DRY SUIT DIVING

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DRY SUIT DIVER INFORMATION - Your certification card will allow you to purchase or rent a dry suit without having to complete proof of experience! CALL US. WE JUST NEED TO SCHEDULE THE 2-HOUR CLASS AND POOL TIME! CALL 845-255-7446.

     A diver wishing to do the Advanced Dry Suit Dive, or the Dry Suit Diver Specialty Course must bring the following items to Deep-Six on the day(s) of the dive:

1. Garments for the upper body: The more air the better. You will need at least 3 long-sleeved sweatshirts, or 1 long-sleeved sweatshirt and a thick wool sweater. A cotton tee shirt would be good to wear under the others to absorb sweat.

2. Garments for the lower body: Sweatpants and long pants. If you have long underwear that is a thermal-type that would help. Cotton socks and wool socks.

3. If you own your own: A wet suit hood, wet suit gloves, mask, ankle weights, and a large pair of fins.

4. Food for between dives including a hot drink. A PBJ sandwich or 2 is ideal.

5. A Thermos filled with hot water for pouring into your gloves to warm the hands.

6. Warm clothes for post dive in case the diving clothes get wet.

7. Your up-to-date LOG BOOK!

PADI Dry Suit Diver Specialty Course Requirements:

The Dry Suit vs. The Wet Suit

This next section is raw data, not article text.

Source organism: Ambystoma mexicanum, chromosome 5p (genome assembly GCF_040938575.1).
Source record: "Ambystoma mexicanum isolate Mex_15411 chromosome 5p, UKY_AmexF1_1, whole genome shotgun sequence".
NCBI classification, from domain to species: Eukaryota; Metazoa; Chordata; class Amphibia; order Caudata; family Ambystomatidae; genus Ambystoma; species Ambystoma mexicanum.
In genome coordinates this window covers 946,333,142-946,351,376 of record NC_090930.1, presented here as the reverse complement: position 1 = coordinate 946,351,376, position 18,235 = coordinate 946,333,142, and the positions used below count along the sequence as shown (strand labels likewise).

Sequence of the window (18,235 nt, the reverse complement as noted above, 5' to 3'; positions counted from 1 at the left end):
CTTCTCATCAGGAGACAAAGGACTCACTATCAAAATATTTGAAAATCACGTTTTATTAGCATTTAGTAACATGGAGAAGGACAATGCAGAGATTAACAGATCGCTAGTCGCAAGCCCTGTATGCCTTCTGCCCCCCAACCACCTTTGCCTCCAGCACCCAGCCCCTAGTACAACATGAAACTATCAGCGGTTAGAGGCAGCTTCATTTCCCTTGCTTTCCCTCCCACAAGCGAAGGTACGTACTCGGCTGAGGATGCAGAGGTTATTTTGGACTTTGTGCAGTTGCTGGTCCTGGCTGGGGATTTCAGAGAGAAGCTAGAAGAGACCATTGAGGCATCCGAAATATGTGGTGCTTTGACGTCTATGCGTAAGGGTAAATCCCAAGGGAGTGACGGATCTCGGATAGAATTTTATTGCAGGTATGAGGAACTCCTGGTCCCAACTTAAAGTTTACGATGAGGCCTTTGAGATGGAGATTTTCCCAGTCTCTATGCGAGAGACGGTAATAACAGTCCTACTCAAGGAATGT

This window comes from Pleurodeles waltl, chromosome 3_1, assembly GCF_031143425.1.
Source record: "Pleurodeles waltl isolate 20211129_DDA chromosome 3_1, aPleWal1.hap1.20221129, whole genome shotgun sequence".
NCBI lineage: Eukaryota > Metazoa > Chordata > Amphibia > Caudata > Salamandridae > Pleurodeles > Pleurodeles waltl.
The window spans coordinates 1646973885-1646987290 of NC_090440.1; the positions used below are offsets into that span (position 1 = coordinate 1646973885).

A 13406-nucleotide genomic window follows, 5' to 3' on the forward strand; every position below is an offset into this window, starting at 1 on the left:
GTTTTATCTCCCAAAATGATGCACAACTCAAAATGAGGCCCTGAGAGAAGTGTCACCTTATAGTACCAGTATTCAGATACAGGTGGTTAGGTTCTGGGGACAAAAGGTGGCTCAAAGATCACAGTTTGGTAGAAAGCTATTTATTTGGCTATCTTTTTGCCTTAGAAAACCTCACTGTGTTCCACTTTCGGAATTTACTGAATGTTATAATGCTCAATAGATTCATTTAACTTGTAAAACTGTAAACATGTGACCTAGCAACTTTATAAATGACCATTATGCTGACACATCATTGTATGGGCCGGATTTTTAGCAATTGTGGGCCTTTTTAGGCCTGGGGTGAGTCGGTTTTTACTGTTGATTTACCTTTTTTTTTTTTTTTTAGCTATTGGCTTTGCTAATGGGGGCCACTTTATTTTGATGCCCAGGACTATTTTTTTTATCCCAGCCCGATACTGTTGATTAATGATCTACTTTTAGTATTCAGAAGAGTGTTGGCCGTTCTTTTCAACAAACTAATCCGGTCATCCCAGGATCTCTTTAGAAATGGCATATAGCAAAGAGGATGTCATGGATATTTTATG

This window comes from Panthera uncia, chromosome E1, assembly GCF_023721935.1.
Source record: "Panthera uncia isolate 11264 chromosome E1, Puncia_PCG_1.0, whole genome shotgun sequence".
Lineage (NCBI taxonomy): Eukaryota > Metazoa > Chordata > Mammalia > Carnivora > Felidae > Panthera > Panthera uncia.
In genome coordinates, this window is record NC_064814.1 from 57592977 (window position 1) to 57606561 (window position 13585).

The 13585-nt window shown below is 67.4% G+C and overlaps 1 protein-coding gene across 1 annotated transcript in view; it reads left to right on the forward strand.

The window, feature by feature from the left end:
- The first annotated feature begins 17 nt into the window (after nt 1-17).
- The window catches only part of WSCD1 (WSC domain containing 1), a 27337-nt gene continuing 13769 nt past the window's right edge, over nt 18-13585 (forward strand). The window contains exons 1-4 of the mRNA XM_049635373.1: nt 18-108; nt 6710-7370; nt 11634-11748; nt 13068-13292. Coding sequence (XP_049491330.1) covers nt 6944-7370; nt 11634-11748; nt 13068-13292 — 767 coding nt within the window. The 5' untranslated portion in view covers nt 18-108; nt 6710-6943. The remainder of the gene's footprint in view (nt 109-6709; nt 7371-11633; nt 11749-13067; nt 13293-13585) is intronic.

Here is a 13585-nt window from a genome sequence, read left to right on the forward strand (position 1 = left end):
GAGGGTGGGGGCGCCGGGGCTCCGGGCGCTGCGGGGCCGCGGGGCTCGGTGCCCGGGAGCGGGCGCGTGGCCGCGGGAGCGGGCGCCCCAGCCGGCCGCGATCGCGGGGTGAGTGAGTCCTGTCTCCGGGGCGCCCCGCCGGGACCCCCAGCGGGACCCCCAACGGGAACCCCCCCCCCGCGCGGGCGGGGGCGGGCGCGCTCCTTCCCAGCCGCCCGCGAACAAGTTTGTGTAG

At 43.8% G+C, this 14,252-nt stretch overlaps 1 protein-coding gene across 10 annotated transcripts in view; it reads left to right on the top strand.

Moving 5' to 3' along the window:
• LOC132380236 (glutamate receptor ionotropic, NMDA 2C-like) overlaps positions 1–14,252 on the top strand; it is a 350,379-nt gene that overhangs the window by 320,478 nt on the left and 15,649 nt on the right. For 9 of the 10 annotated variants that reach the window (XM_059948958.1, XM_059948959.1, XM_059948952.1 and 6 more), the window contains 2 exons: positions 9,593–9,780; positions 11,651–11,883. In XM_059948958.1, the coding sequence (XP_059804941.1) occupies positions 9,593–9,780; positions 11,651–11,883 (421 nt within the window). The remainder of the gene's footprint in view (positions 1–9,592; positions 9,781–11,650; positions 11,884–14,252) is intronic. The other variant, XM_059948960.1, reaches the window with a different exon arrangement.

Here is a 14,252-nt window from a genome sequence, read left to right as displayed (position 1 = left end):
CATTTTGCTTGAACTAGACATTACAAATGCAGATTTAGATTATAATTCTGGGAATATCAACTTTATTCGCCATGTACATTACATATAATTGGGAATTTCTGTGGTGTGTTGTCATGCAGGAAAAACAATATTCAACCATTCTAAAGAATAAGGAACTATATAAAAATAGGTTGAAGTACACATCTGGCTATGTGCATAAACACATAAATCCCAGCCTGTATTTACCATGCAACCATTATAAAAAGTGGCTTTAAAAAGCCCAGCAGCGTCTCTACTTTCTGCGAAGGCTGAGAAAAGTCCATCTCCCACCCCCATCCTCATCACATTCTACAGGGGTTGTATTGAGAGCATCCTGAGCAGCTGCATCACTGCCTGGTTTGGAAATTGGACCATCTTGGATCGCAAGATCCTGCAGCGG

Historic dry suits

Superior thermal protection - Argon (hype?) - See Fred Calhoun's article from NAUI Sources First Quarter 2007 below!

Weather is less of a factor with dry suits

Standing up in shallow water

Fit is not as important

Compression with depth - thermal loss vs. squeeze and blowing up

Cost

Maintenance

Bulk and moving through the water

Water getting inside

Finding and repairing leaks

Weights needed - distribution

Zippers - types and lubrication (no silicone spray)

Hoods - attached and unattached

Carotid Sinus Reflex

Care of boots

Care of rubber cuffs and neck seal, repair and fit

Undergarments

Storage

Types of Dry Suits

Neoprene foam

Coated fabric (polyurethane)

Crushed neoprene

Trilaminate

Controlling Buoyancy

Valves and their operation (Manual vs. automatic)

Excess air or dropped weight belt - emergency dump - flare

Leg air

Ankle weights

Flooding - chilling and loss of buoyancy

BCD is still essential

Making sure the buddy is familiar with the suit

The CONFINED Dive:

Make up the weight system

Donn underwear and dry suit

Buoyancy check

Prevention of suit squeeze

Fin pivot

Disconnect and reconnect the inflator hose

Hovering for 1 minute

Neutrally buoyant ascent

Inflator and deflator open while maintaining neutral buoyancy

Leg air turn over

Remove and replace the weight belt on the surface

Remove and replace the scuba on the surface

Dive (Maximum depth is 60')

Safety stop

LOG THE DIVE

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